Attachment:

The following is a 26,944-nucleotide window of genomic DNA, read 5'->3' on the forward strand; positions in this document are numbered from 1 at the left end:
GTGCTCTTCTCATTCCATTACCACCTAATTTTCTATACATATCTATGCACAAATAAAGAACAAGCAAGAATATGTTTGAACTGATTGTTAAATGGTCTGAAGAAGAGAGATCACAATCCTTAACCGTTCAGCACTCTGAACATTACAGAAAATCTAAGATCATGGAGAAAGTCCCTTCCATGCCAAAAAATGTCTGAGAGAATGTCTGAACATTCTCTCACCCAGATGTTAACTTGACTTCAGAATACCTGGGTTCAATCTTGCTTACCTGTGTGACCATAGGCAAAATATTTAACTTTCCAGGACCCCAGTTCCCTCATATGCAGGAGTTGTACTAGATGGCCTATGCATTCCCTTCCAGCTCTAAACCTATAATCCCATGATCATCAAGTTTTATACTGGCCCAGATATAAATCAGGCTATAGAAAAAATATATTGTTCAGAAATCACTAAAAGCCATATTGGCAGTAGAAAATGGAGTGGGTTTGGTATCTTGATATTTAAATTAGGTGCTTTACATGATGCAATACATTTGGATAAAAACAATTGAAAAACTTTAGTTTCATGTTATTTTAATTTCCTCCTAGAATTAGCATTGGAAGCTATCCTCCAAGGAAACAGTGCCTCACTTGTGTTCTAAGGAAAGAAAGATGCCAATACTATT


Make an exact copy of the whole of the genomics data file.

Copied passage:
The following is a 26,944-nucleotide window of genomic DNA, read 5'->3' on the forward strand; positions in this document are numbered from 1 at the left end:
GTGCTCTTCTCATTCCATTACCACCTAATTTTCTATACATATCTATGCACAAATAAAGAACAAGCAAGAATATGTTTGAACTGATTGTTAAATGGTCTGAAGAAGAGAGATCACAATCCTTAACCGTTCAGCACTCTGAACATTACAGAAAATCTAAGATCATGGAGAAAGTCCCTTCCATGCCAAAAAATGTCTGAGAGAATGTCTGAACATTCTCTCACCCAGATGTTAACTTGACTTCAGAATACCTGGGTTCAATCTTGCTTACCTGTGTGACCATAGGCAAAATATTTAACTTTCCAGGACCCCAGTTCCCTCATATGCAGGAGTTGTACTAGATGGCCTATGCATTCCCTTCCAGCTCTAAACCTATAATCCCATGATCATCAAGTTTTATACTGGCCCAGATATAAATCAGGCTATAGAAAAAATATATTGTTCAGAAATCACTAAAAGCCATATTGGCAGTAGAAAATGGAGTGGGTTTGGTATCTTGATATTTAAATTAGGTGCTTTACATGATGCAATACATTTGGATAAAAACAATTGAAAAACTTTAGTTTCATGTTATTTTAATTTCCTCCTAGAATTAGCATTGGAAGCTATCCTCCAAGGAAACAGTGCCTCACTTGTGTTCTAAGGAAAGAAAGATGCCAATACTATT